Ondine is a water spirit in the lower mythology of the peoples of Europe, like a Slavic mermaid. An ancient German legend tells of the knight Gulbrandt, who, during his wanderings, came across a fishing house where the daughter of the sea lord, Ondine, lived. As it should be in such fabulous cases, they fell in love with each other. To be together, everyone took an oath: Ondine refused the gift of immortality, and the knight swore in front of the altar that every breath that begins the morning awakening would be a guarantee of fidelity to her beloved.

What happened next is easy to guess. The knight cheated on Ondine, she found out about it and claimed her husband’s oath literally. While Gulbrandt was awake and remembered the oath, he lived and breathed, but when he fell asleep, he lost his breath and died. Of course, in such a state, it became extremely difficult for a loving knight to cheat on his wife … An eerie legend inspired Hans Christian Andersen to write the fairy tale The Little Mermaid, and Walt Disney to make a cartoon based on it. In these stories, unlike the real legend, the heroes all end happily, without fatal outcomes.

But, in addition to writers and filmmakers, it turned out that doctors are also well oriented in European mythology. In 1962, American doctors remembered this legend. After studying cases of death in a dream from cessation of breathing, scientists proposed to call this phenomenon Ondine’s curse syndrome. In the waking state, the patient has regular deep breathing, but as soon as he falls asleep, it stops, as if someone had pulled the cord out of the socket. Fortunately, such cases are very rare.

 

WHAT IS BEHIND THIS “CURSE”?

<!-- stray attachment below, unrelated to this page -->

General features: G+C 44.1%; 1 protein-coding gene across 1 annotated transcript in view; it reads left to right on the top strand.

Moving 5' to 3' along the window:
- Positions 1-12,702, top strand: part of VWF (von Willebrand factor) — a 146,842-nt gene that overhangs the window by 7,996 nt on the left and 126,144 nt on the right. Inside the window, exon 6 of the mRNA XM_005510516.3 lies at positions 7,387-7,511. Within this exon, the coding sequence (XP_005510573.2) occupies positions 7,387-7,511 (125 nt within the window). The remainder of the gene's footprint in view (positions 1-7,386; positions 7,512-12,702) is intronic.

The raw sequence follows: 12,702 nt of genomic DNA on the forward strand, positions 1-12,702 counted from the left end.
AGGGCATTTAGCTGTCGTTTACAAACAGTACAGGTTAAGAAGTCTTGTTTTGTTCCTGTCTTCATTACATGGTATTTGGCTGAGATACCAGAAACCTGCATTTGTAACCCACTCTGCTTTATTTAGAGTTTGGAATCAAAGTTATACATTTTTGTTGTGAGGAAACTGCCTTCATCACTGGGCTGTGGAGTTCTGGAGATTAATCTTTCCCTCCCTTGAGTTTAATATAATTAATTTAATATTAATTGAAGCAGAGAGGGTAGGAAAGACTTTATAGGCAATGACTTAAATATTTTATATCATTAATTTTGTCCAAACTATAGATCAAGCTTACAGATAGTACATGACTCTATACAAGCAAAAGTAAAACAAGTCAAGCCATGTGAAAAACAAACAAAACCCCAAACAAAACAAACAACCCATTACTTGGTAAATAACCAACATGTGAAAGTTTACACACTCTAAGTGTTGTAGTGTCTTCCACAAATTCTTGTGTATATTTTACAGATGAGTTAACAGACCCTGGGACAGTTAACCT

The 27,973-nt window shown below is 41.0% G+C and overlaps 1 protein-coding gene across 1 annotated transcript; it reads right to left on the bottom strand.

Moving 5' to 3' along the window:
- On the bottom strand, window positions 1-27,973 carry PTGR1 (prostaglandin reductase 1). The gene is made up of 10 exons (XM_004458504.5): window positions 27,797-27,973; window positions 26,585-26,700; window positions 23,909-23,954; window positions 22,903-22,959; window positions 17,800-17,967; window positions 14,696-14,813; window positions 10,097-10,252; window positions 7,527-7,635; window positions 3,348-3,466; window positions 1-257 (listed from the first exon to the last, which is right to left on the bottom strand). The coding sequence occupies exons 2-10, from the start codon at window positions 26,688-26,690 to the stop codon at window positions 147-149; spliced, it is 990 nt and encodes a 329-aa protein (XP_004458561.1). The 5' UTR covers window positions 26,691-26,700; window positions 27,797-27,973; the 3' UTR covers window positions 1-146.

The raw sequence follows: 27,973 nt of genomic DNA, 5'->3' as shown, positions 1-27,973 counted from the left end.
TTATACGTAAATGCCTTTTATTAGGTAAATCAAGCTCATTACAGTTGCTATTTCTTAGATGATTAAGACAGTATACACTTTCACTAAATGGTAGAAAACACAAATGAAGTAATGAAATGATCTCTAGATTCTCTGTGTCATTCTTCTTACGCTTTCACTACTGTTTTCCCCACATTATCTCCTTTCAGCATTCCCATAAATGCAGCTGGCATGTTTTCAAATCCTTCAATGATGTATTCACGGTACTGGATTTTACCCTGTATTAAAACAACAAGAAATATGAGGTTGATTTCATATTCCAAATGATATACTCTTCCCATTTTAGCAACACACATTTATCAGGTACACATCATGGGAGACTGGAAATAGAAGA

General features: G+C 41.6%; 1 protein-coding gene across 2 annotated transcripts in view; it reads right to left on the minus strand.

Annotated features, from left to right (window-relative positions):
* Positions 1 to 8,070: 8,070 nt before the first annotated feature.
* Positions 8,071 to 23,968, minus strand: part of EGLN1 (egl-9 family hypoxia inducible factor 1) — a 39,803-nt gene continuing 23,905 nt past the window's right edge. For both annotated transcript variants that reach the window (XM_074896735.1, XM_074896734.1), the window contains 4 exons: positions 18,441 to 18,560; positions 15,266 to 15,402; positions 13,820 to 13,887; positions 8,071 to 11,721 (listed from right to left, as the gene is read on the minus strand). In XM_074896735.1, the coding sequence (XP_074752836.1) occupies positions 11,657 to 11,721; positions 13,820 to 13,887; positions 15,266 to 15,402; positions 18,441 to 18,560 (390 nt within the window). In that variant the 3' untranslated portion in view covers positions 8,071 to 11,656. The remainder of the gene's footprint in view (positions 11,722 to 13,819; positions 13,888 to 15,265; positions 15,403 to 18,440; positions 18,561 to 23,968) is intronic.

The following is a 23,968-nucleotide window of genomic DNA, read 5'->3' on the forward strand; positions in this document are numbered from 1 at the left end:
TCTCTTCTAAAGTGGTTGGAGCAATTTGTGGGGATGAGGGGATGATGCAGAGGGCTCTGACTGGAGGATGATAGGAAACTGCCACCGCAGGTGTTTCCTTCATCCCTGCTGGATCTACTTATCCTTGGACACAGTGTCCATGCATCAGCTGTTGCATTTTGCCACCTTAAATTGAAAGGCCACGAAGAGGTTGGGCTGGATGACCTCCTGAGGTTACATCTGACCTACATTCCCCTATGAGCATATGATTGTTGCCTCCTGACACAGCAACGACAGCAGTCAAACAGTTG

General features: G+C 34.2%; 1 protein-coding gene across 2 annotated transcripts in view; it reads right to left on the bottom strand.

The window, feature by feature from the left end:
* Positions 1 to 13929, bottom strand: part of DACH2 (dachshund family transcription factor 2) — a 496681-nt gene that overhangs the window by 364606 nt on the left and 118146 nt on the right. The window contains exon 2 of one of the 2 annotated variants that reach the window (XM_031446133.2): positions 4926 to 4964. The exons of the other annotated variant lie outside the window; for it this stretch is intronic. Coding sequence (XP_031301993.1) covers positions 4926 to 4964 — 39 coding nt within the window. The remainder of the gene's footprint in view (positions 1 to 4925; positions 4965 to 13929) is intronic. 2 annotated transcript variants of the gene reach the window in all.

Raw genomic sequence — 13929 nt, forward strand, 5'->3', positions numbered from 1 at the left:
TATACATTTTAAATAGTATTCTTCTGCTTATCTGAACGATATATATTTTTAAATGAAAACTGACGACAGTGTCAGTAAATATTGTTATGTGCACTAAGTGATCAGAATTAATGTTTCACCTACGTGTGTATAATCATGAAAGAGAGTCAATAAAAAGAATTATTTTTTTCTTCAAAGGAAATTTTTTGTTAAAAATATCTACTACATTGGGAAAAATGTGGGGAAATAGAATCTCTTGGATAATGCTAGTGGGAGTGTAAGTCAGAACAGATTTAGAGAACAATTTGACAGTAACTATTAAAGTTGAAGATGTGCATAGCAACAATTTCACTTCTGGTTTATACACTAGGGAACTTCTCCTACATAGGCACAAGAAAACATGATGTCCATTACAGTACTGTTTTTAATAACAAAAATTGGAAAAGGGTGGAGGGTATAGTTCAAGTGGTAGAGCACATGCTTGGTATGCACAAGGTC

The main respiratory center of a person is located where the brain passes into the spinal cord. It provides a uniform breathing rhythm, which is normally from 10 to 15 breaths per minute, including during sleep. That is why any damage to the cervical spine can be life-threatening. The center regulates the body’s need for air by reading information from chemoreceptors – sensors on the walls of the aorta, muscles and medulla oblongata respond to carbon dioxide levels and changes in pH.

In addition, the respiratory center receives nerve impulses from other areas of the brain. The respiratory rate changes depending on the nature of the physical or emotional load in such a way as to remove more carbon dioxide from the body, and “load” more oxygen. At the same time, the latter worries our medulla oblongata immeasurably less than the removal of waste. The main task is to provide pH indicators at which the system works stably.

 

YOU WILL ALWAYS LOSE YOUR BRAIN…

 

The brain controls both voluntary and autonomous breathing, but different areas of it are responsible for this processes. The cerebral cortex is responsible for voluntary control of breathing, while the medulla oblongata is responsible for autonomous control of breathing. Inhalation is autonomous, exhalation is arbitrary – this is almost always a passive process, which normally lasts 2 times longer than inhalation. The autonomous component of breath control is the dominant one. Try to hold your breath as much as possible – you will still lose to the medulla oblongata, which turns on the mode of active efforts to exhale so as not to “get out of the schedule”.

Similarly, during sleep, the medulla oblongata alerts the cerebral cortex if there are emergency situations that require instant awakening. Unfortunately, in patients with Ondine’s curse, the medulla oblongata that controls involuntary breathing during sleep is destroyed. And it can lead to sudden death in a dream.

You can read more about this and much more in the book Breath Taking by pulmonologist Kai-Michael Beh.